Behaviorism is unpopular. It is dismissed by cognitive scientists developing intricate internal information processing models. It is neglected by cognitive ethologists and ecological psychologists convinced that its methods are irrelevant to studying how animals and persons behave in their natural and social environment. It is rejected by neuroscientists sure that direct study of the brain is the only way to understand the causes of behavior.
Remnants of behaviorism survive in both behavior therapy and laboratory-based animal learning theory. In the metaphysics of mind, too, behavioristic themes survive in the approach to mind known as functionalism. Functionalism defines states of mind as states that play particular causal-functional roles in animals or systems in which they occur. Paul Churchland writes of functionalism as follows: “The essential or defining feature of any type of mental states is the set of causal relations it bears to … bodily behavior” (1984, p. 36). This functionalist notion is similiar to the behaviorist idea that reference to behavior and to stimulus/response relations enters centrally and essentially into any account of what it means for a creature to behave or to be subject, in the scheme of analytical behaviorism, to the attribution of mental states.
Remnants, however, are remnants. Behaviorism has lost strength and influence. Why?
The deepest and most complex reason for behaviorism’s demise is its commitment to the thesis that behavior can be explained without reference to non-behavioral mental (cognitive, representational, or interpretative) activity. Behavior can be explained just by reference to its “functional” (Skinner’s term) relation to or co-variation with the environment and to the animal’s history of environmental interaction. Neurophysiological and neurobiological conditions, for Skinner, sustain or implement these functional relations. They do not serve as ultimate or independent sources of behavior. Behavior, Skinner (1953) wrote, cannot be accounted for “while staying wholly inside [an animal]; eventually we must turn to forces operating upon the organism from without.” “Unless there is a weak spot in our causal chain so that the second [neurological] link is not lawfully determined by the first [environmental stimuli], or the third [behavior] by the second, the first and third links must be lawfully related.” (p. 35) “Valid information about the second link may throw light on this relationship but can in no way alter it.” (ibid.) It is “external variables of which behavior is a function.” (ibid.)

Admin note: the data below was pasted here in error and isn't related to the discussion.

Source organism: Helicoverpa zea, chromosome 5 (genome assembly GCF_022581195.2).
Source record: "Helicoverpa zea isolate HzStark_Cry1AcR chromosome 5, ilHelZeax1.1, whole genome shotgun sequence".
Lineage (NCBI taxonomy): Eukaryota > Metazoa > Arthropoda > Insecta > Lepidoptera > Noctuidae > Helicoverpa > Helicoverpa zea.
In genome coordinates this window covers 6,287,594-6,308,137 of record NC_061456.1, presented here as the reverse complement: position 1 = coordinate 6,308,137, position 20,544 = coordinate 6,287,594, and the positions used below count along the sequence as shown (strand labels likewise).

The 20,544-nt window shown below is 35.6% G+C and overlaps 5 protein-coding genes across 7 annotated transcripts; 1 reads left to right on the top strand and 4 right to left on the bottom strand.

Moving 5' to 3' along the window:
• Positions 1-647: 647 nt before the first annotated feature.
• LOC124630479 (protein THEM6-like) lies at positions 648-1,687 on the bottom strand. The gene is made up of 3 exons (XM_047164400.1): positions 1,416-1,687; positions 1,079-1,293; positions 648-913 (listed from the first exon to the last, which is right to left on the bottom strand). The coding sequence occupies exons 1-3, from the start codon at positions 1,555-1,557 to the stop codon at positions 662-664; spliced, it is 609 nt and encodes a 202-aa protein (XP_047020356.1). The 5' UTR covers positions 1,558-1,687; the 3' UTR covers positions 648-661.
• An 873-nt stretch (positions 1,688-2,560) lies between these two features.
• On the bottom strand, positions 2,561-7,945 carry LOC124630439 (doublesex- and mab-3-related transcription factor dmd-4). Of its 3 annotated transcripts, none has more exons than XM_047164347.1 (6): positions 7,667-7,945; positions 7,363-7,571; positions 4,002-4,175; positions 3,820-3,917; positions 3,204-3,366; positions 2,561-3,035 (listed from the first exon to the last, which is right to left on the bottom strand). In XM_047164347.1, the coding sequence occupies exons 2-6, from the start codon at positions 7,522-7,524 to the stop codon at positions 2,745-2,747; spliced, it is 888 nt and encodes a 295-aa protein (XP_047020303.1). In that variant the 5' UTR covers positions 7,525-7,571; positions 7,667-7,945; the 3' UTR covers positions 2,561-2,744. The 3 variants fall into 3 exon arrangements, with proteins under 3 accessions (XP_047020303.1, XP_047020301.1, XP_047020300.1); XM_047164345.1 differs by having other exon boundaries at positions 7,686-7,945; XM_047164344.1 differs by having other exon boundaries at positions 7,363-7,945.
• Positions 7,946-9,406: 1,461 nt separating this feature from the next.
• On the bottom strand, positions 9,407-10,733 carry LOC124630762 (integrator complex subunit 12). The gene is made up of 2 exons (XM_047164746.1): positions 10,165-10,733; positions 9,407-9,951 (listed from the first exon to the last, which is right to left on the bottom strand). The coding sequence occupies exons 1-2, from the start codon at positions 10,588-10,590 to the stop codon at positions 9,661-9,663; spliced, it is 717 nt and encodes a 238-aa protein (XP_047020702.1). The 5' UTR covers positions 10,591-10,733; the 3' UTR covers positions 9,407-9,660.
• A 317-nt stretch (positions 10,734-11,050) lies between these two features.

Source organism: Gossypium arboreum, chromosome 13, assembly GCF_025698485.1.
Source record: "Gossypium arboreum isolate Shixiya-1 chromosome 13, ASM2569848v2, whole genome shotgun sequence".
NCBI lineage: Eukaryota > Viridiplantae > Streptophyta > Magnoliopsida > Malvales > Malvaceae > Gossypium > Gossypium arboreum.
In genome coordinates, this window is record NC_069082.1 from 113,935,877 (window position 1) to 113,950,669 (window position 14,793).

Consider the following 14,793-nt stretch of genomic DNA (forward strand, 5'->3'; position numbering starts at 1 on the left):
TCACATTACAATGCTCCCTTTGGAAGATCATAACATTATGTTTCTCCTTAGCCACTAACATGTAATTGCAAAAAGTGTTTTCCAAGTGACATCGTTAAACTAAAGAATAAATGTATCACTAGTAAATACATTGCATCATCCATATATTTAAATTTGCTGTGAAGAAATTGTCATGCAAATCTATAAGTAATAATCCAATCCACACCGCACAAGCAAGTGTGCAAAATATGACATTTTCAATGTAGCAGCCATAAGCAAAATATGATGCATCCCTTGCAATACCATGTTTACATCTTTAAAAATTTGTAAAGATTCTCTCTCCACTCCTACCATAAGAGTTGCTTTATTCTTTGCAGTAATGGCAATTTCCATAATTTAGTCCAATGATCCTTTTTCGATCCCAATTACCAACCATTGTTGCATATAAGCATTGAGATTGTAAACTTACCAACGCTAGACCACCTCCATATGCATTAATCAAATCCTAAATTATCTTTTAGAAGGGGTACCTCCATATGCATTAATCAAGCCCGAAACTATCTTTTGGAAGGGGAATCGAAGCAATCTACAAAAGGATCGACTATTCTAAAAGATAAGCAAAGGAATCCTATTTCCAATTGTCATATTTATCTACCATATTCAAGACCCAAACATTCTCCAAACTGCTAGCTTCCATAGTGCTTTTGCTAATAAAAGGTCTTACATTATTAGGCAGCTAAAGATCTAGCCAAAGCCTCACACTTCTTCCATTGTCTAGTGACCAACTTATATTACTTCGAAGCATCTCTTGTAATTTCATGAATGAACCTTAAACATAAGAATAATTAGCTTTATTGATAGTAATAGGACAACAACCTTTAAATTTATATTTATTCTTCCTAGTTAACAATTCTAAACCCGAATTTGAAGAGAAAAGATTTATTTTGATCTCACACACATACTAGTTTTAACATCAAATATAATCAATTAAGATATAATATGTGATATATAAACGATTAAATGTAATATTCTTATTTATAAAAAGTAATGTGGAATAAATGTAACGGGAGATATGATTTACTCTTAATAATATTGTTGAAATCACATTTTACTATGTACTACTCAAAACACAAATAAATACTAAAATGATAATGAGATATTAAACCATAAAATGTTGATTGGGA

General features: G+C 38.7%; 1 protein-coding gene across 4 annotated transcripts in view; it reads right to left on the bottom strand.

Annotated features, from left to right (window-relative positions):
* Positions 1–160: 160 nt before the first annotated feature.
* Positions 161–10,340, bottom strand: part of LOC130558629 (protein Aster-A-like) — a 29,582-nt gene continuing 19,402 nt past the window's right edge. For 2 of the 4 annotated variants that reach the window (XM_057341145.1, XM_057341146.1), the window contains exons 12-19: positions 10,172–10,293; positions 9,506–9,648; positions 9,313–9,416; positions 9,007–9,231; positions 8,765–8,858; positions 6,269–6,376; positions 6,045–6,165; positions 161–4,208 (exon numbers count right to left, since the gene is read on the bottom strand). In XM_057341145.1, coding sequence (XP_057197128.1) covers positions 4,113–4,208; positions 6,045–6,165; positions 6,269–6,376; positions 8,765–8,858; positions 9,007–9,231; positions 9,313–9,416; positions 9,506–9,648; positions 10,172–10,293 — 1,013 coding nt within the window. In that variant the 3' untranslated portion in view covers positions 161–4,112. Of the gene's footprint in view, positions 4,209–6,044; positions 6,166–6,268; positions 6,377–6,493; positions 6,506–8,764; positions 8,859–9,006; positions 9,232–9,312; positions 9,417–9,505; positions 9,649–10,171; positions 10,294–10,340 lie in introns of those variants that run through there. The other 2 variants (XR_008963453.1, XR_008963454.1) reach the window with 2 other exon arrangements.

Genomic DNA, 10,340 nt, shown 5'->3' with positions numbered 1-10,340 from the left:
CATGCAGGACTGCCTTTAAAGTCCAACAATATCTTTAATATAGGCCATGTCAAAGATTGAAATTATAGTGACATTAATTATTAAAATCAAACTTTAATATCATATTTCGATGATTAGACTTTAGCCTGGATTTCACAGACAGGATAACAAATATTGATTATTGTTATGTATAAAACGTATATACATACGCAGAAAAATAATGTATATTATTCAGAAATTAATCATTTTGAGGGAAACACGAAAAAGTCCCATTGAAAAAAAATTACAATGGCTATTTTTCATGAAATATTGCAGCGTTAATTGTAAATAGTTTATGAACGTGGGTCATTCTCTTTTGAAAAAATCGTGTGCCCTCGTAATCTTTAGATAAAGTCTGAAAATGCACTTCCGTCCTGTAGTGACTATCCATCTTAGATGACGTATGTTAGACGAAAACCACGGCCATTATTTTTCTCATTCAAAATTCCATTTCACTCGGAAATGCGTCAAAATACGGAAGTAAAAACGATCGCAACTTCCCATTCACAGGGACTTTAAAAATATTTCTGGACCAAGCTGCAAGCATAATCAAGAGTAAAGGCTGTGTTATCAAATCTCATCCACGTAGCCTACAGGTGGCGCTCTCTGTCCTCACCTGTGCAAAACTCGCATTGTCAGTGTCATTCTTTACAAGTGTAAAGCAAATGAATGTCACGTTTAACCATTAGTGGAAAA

Skinner was no triumphalist about neuroscience. Neuroscience, for him, more or less just identifies organismic physical processes that underlie animal/environment interactions. Therein, it rides epistemic piggyback on radical behaviorism’s prior description of those interactions. “The organism”, he says, “is not empty, and it cannot adequately be treated simply as a black box” (1976, p. 233). “Something is done today which affects the behavior of the organism tomorrow” (p. 233). Neuroscience describes inside-the-box mechanisms that permit today’s reinforcing stimulus to affect tomorrow’s behavior. The neural box is not empty, but it is unable, except in cases of malfunction or breakdown, to disengage the animal from past patterns of behavior that have been reinforced. It cannot exercise independent or non-environmentally countervailing authority over behavior.